OLYMPUS DIGITAL CAMERA

Ham sandwiches, that staple of the anglers lunchbox came to my rescue. I had a couple of rather sorry looking examples of porcine slices ‘twixt granary bread lurking in a box. The bits of pig were not my focus of attention, it was the butter which fired my imagination. Surely a dab of butter worked into the dressing of the flies would aid them to float? I had never tried it before but lacking any other suitable material it was worth a bash. I scraped some butter from a sandwich and rubbed into a Wulff. At first it looked to be a disaster but when the butter melted it soaked into the yellow fly and seemed to be OK. Feeling rather pleased with myself I set off on the next drift.

OLYMPUS DIGITAL CAMERA

A Yellow Wulff lathered in butter!

There was a good wave now and the flies would sometimes disappear from view behind a wave. After only a few casts the Wulff disappeared OK but in the middle of an impressive swirl. I tightened into the fish and played him out but the fly came out of him mouth at the side of the boat. No matter, it was only a small lad. The question was was the fly still going to float? You bet it did! It fairly bobbed about on the surface and tempted another half-a-dozen trout before I called it a day.

As I was tidying the boat to prepare for the long run home to Healy’s Bay I noticed a large, brownish fly on one of the seats. The first Murrough of the year.

OLYMPUS DIGITAL CAMERA

A Murrough that thought he was a mayfly

OK, so I didn’t catch a salmon and the trout I boated were of humble proportions. But still it was a great day to be out between wind and wave (just where Admiral Lord Nelson liked his grape shot to arrive). I will be dropping into Frank Baynes tackle shop for some Gink before I venture out again though!

OLYMPUS DIGITAL CAMERA

A very out of focus pic of a trout with my Green Peter in its mouth

OLYMPUS DIGITAL CAMERA

Muddler headed Golden Olive

OLYMPUS DIGITAL CAMERA

Nephin cloaked in mist

Standard
Fishing in Ireland, fly tying

The Iron Blue Dun

I want to discuss the Iron Blue Dun (it is too much hassle to write Iron Blue Dun all the time so I will refer to it as ‘IBD’ in this post). For such a tiny insect it has generated a huge amount of words in  angling literature, and rightly so. From the earliest history of fly fishing the IBD has been recognised as a hugely important species. I won’t bore you with the minute differences between the three separate species as they so closely resemble each other it requires a magnifying glass to differentiate. I am more concerned with the practicalities of catching trout when the IBD hatches out.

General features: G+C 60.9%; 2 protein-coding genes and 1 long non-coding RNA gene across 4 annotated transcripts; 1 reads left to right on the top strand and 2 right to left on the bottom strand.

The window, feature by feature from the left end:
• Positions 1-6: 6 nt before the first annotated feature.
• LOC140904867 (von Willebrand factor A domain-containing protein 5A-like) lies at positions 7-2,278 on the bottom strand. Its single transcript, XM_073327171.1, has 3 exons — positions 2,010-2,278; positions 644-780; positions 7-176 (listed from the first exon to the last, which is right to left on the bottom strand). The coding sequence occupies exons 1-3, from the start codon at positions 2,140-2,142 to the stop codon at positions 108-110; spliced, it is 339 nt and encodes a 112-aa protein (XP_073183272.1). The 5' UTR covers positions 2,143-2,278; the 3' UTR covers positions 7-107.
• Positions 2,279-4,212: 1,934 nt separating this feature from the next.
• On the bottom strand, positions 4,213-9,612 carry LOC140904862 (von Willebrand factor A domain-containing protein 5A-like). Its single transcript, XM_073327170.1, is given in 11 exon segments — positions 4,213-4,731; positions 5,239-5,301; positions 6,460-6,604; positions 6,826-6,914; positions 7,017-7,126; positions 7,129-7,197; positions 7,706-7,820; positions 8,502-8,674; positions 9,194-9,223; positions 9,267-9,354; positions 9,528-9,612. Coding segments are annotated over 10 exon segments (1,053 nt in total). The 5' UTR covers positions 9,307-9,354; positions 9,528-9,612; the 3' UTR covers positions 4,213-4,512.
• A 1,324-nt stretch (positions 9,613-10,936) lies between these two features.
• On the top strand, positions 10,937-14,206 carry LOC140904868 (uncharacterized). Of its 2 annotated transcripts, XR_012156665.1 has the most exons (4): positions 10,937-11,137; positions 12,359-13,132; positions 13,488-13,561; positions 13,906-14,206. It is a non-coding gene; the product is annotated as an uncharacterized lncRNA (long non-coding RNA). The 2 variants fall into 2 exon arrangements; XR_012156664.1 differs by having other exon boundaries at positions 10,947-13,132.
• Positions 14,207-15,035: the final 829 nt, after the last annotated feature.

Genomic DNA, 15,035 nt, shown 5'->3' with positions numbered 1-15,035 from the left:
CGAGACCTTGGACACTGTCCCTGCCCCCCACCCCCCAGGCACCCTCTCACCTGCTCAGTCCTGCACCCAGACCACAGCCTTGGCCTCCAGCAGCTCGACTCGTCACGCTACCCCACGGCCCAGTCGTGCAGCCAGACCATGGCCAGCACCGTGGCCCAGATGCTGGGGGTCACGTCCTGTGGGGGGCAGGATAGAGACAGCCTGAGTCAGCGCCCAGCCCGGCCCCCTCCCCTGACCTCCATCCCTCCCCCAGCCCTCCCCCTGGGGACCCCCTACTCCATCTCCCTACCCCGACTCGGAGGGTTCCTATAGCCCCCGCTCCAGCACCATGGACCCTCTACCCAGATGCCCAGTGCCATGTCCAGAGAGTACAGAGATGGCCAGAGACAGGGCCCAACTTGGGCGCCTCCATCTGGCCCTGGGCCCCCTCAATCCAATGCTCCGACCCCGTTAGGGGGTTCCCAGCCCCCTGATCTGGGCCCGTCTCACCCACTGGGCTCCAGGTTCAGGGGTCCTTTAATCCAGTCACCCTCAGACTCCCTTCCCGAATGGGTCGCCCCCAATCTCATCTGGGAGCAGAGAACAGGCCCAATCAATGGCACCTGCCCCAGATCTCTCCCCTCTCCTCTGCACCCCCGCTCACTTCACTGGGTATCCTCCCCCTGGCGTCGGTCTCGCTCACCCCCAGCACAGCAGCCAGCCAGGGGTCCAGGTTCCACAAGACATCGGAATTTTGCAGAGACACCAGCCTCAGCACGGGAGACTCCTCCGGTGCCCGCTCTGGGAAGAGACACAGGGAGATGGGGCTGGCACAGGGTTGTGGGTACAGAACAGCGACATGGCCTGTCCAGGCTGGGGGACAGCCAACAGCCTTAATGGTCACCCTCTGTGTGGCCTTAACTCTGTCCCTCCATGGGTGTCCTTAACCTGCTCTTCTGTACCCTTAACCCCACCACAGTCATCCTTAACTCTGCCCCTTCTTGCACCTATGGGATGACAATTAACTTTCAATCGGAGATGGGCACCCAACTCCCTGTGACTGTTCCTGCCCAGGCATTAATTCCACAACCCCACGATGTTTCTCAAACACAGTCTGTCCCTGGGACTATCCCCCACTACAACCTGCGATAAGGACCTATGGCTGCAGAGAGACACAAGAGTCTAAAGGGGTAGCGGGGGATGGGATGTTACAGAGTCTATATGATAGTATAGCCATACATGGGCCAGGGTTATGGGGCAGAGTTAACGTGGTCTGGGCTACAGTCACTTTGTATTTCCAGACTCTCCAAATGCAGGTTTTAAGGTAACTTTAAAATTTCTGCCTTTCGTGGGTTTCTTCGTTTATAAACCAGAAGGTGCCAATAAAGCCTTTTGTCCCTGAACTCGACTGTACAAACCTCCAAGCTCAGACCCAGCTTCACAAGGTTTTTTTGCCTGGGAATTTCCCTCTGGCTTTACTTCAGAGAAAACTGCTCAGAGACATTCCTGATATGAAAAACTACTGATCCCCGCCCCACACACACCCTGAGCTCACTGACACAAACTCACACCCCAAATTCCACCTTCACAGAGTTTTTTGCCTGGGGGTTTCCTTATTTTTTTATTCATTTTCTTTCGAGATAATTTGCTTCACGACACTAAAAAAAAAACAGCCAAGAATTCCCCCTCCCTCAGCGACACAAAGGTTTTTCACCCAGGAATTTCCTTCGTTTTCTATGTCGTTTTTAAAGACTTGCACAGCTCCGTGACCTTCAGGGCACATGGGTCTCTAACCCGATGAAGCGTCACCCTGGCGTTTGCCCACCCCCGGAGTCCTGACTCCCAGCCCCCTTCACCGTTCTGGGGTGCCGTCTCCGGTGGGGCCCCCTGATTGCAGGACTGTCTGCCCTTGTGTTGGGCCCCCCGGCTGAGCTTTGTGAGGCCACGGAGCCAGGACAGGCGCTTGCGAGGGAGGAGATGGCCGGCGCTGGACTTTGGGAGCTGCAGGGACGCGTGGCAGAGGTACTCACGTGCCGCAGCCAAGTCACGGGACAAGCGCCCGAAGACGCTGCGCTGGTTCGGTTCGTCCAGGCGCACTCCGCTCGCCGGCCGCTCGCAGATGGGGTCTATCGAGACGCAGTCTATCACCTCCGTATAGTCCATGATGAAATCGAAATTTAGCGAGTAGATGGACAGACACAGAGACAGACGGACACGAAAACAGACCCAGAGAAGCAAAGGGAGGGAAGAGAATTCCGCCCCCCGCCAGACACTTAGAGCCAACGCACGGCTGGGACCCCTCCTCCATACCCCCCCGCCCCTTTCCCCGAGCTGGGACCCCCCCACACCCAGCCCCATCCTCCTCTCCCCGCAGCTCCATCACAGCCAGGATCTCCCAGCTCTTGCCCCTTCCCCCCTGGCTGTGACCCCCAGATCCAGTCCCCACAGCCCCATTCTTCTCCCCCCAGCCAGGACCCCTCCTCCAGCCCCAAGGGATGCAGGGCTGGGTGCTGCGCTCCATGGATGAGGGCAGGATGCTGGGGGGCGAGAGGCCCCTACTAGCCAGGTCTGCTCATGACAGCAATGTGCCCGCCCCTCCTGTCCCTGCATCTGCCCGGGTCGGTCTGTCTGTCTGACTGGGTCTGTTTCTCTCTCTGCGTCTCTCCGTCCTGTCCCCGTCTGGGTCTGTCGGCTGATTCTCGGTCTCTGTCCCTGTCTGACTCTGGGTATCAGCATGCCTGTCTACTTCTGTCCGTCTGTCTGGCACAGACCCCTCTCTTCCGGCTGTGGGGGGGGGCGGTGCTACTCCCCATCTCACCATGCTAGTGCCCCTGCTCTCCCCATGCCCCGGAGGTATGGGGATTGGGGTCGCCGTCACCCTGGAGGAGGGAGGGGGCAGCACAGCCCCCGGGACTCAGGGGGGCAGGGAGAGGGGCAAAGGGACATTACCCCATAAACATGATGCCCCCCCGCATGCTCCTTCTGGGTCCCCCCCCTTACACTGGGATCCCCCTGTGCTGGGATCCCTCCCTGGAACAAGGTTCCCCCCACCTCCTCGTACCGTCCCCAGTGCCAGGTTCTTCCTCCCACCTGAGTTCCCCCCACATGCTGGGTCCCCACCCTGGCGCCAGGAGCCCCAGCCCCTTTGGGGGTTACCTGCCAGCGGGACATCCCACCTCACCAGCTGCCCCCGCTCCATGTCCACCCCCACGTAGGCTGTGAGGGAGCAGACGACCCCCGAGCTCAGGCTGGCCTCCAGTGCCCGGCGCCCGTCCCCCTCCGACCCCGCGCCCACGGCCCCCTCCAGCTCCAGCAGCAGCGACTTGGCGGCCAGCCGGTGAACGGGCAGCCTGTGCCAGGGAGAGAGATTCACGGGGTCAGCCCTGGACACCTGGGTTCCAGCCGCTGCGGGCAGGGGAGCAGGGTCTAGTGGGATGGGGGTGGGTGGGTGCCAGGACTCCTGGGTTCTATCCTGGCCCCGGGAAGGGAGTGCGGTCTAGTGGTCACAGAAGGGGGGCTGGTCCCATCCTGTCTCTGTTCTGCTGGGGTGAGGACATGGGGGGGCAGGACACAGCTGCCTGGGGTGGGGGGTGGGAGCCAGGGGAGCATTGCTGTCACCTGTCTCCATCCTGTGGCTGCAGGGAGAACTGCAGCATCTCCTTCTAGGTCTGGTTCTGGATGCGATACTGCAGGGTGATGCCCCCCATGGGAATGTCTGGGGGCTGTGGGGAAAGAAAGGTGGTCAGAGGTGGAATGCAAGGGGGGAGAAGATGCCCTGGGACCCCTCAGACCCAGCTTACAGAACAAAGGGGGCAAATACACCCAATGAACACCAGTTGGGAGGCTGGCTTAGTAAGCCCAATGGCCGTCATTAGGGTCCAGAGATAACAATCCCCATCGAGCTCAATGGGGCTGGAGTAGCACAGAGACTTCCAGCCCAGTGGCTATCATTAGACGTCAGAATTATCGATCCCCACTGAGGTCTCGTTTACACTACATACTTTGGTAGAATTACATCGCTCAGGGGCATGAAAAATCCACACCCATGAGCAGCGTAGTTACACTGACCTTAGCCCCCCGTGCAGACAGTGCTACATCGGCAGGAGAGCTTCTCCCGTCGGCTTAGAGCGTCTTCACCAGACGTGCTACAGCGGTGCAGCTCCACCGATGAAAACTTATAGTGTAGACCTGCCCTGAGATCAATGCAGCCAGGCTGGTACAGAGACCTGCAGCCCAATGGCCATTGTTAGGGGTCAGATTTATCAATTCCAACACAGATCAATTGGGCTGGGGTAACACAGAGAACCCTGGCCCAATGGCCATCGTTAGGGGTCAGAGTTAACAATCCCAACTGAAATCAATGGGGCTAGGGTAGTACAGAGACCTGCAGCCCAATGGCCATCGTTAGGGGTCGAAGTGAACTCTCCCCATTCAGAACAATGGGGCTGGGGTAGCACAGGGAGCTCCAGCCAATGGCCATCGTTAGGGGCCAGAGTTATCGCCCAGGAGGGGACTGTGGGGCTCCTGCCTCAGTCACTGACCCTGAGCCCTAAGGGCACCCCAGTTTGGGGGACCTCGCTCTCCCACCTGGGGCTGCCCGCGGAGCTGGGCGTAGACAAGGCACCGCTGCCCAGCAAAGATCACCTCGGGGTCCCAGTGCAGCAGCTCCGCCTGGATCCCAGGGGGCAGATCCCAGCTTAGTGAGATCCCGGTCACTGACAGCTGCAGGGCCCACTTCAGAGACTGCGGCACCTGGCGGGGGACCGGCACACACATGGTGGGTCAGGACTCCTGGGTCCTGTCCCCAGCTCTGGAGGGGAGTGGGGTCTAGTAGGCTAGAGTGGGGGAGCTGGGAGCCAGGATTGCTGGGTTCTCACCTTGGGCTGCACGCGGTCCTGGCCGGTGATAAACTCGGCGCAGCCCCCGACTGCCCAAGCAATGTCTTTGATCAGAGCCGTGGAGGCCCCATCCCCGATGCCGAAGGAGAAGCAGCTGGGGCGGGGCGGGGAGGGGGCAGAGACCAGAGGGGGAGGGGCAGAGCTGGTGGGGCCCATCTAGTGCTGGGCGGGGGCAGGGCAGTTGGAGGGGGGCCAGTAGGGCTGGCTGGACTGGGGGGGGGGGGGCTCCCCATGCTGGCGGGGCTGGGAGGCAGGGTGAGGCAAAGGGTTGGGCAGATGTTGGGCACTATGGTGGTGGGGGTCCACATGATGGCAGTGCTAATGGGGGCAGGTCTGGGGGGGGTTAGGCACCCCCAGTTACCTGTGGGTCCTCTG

IMG_6875 There is a common misconception that the IBD only hatches out on cold, windy days when no other fly life is active. While I have certainly seen them hatch in just such conditions I have also seen them coming off the water on mild and calm days too so I am inclined to treat the whole ‘bad weather fly’ theory as highly dubious. What is not in doubt is the high regard the fish have for the IBD. Back in the days when I fished the Aberdeenshire Don it was not unusual to see heavy hatches of Large Dark Olives, March Browns and IBDs on the same day. The Olives would come down the rivers in a pretty steady trickle and the March Browns would just appear in explosive bursts, none on the surface one minute then a host of them like miniature speckled sail boats the next. Within the space of a few moments the March Browns would be gone again only for the process to repeat itself  20 or so minutes later. The IBD hatch can vary widely. Some days they would gradually build from one or two flies to a heavy hatch over the period of up to an hour while on other occasions they never seemed to appear in more than a trickle.

IMG_0149

The problem for the fly fisher is to initially spot the IBD when the hatch starts. They are tiny and in moving water can be hard to spot, especially when other species are present at the same time. I have been guilty of missing the start of an IBD hatch more than once because I simply didn’t see them. Surely an experienced fisher would not not caught out like this? Well, let me tell you that when olives and March Browns are drifting down the stream and trout are rising all over it is very easy to fix your concentration on what seems to be the obvious and automatically cast your olive or March Brown copies at the risers without stopping to study the water for the possible appearance of something else. I have been fooled many times into thinking I knew what was happening because I had seen fish actually take a few olives. Trout will accept the olives all right but they much prefer the IBD when it is available in my experience.